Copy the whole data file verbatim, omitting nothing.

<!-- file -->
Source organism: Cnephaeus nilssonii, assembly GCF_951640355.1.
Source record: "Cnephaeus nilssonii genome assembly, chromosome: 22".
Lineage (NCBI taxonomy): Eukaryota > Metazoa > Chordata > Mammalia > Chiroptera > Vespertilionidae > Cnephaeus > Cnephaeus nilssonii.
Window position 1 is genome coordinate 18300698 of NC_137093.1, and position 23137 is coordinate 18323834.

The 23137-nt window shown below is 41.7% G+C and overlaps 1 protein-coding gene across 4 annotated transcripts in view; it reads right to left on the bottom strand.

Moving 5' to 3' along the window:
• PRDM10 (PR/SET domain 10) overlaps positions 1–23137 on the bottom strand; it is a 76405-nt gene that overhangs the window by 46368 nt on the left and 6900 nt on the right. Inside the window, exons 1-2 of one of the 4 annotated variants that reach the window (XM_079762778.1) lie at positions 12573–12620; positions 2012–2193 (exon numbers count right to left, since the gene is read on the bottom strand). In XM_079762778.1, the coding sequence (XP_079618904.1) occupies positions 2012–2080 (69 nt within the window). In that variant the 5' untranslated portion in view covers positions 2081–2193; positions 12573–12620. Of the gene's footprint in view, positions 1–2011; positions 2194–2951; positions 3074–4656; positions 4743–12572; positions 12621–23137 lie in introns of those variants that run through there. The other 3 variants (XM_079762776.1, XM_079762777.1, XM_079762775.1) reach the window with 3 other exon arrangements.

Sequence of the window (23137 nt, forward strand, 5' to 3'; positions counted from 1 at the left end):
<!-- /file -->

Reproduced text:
Source organism: Cnephaeus nilssonii, assembly GCF_951640355.1.
Source record: "Cnephaeus nilssonii genome assembly, chromosome: 22".
Lineage (NCBI taxonomy): Eukaryota > Metazoa > Chordata > Mammalia > Chiroptera > Vespertilionidae > Cnephaeus > Cnephaeus nilssonii.
Window position 1 is genome coordinate 18300698 of NC_137093.1, and position 23137 is coordinate 18323834.

The 23137-nt window shown below is 41.7% G+C and overlaps 1 protein-coding gene across 4 annotated transcripts in view; it reads right to left on the bottom strand.

Moving 5' to 3' along the window:
• PRDM10 (PR/SET domain 10) overlaps positions 1–23137 on the bottom strand; it is a 76405-nt gene that overhangs the window by 46368 nt on the left and 6900 nt on the right. Inside the window, exons 1-2 of one of the 4 annotated variants that reach the window (XM_079762778.1) lie at positions 12573–12620; positions 2012–2193 (exon numbers count right to left, since the gene is read on the bottom strand). In XM_079762778.1, the coding sequence (XP_079618904.1) occupies positions 2012–2080 (69 nt within the window). In that variant the 5' untranslated portion in view covers positions 2081–2193; positions 12573–12620. Of the gene's footprint in view, positions 1–2011; positions 2194–2951; positions 3074–4656; positions 4743–12572; positions 12621–23137 lie in introns of those variants that run through there. The other 3 variants (XM_079762776.1, XM_079762777.1, XM_079762775.1) reach the window with 3 other exon arrangements.

Sequence of the window (23137 nt, forward strand, 5' to 3'; positions counted from 1 at the left end):